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Sustainability 2018, 10(6), 1952;

Transformations for Resilient Rural Futures: The Case of Kaikōura, Aotearoa-New Zealand

Governance & Policy, Manaaki Whenua Landcare Research, Lincoln 7640, New Zealand
Department of Tourism, Sport and Society, Lincoln University, Lincoln 7647, New Zealand
Author to whom correspondence should be addressed.
Received: 7 May 2018 / Revised: 8 June 2018 / Accepted: 10 June 2018 / Published: 11 June 2018
(This article belongs to the Special Issue Transforming Development and Disaster Risk)
PDF [4662 KB, uploaded 11 June 2018]


On 14 November 2016, a magnitude (Mw) 7.8 earthquake struck the small coastal settlement of Kaikōura, Aotearoa-New Zealand. With an economy based on tourism, agriculture, and fishing, Kaikōura was immediately faced with significant logistical, economic, and social challenges caused by damage to critical infrastructure and lifelines, essential to its main industries. Massive landslips cut off road and rail access, stranding hundreds of tourists, and halting the collection, processing and distribution of agricultural products. At the coast, the seabed rose two metres, limiting harbour-access to high tide, with implications for whale watching tours and commercial fisheries. Throughout the region there was significant damage to homes, businesses, and farmland, leaving owners and residents facing an uncertain future. This paper uses qualitative case study analysis to explore post-quake transformations in a rural context. The aim is to gain insight into the distinctive dynamics of disaster response mechanisms, focusing on two initiatives that have emerged in direct response to the disaster. The first examines the ways in which agriculture, food harvesting, production and distribution are being reimagined with the potential to enhance regional food security. The second examines the rescaling of power in decision-making processes following the disaster, specifically examining the ways in which rural actors are leveraging networks to meet their needs and the consequences of that repositioning on rural (and national) governance arrangements. In these and other ways, the local economy is being revitalised, and regional resilience enhanced through diversification, capitalising not on the disaster but the region’s natural, social, and cultural capital. Drawing on insights and experience of local stakeholders, policy- and decision-makers, and community representatives we highlight the diverse ways in which these endeavours are an attempt to create something new, revealing also the barriers which needed to be overcome to reshape local livelihoods. Results reveal that the process of transformation as part of rural recovery must be grounded in the lived reality of local residents and their understanding of place, incorporating and building on regional social, environmental, and economic characteristics. In this, the need to respond rapidly to realise opportunities must be balanced with the community-centric approach, with greater recognition given to the contested nature of the decisions to be made. Insights from the case examples can inform preparedness and recovery planning elsewhere, and provide a rich, real-time example of the ways in which disasters can create opportunities for reimagining resilient futures. View Full-Text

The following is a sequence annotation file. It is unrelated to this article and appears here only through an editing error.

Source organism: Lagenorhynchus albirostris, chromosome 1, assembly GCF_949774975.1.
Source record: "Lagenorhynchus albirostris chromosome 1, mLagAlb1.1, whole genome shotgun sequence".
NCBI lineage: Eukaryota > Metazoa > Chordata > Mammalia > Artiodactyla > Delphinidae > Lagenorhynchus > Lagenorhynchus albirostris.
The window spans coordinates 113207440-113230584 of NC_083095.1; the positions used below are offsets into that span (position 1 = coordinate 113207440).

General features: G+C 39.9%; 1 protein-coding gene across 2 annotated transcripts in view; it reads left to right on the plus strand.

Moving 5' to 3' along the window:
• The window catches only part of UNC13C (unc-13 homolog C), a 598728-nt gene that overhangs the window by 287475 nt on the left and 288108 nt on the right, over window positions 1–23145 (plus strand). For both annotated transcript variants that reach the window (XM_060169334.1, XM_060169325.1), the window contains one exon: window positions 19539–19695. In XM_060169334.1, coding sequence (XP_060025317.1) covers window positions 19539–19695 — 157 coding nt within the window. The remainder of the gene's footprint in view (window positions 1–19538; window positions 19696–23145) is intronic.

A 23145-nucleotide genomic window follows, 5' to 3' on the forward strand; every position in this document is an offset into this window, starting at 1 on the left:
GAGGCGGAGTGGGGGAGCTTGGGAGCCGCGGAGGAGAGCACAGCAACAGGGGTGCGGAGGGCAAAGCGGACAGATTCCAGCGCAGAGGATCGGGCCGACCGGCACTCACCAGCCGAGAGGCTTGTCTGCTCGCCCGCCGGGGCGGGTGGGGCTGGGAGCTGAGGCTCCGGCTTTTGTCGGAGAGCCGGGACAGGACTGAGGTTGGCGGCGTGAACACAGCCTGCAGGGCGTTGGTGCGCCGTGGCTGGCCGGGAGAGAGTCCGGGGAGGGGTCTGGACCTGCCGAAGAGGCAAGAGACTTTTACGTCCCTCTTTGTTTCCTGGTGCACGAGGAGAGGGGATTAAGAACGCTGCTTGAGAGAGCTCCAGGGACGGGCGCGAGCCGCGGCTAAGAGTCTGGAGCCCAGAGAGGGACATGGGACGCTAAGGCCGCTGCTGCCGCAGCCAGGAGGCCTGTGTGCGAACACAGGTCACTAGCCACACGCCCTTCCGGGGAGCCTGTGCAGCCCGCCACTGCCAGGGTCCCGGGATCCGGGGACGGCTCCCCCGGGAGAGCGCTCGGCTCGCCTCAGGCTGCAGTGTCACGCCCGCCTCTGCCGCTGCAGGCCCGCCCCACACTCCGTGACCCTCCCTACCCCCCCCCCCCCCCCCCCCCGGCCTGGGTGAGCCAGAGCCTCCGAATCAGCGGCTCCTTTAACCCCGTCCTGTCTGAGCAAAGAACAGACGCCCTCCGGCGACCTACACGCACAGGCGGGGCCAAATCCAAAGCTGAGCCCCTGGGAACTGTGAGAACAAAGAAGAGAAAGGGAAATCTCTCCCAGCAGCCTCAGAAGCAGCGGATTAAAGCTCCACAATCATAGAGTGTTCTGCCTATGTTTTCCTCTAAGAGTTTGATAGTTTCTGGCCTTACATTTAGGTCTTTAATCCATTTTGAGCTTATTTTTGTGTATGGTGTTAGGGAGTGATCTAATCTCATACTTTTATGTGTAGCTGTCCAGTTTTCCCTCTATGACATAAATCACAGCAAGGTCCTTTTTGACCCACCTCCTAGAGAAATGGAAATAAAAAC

Keywords: resilience; disaster; earthquake; recovery; transformation; New Zealand resilience; disaster; earthquake; recovery; transformation; New Zealand

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Cradock-Henry, N.A.; Fountain, J.; Buelow, F. Transformations for Resilient Rural Futures: The Case of Kaikōura, Aotearoa-New Zealand. Sustainability 2018, 10, 1952.

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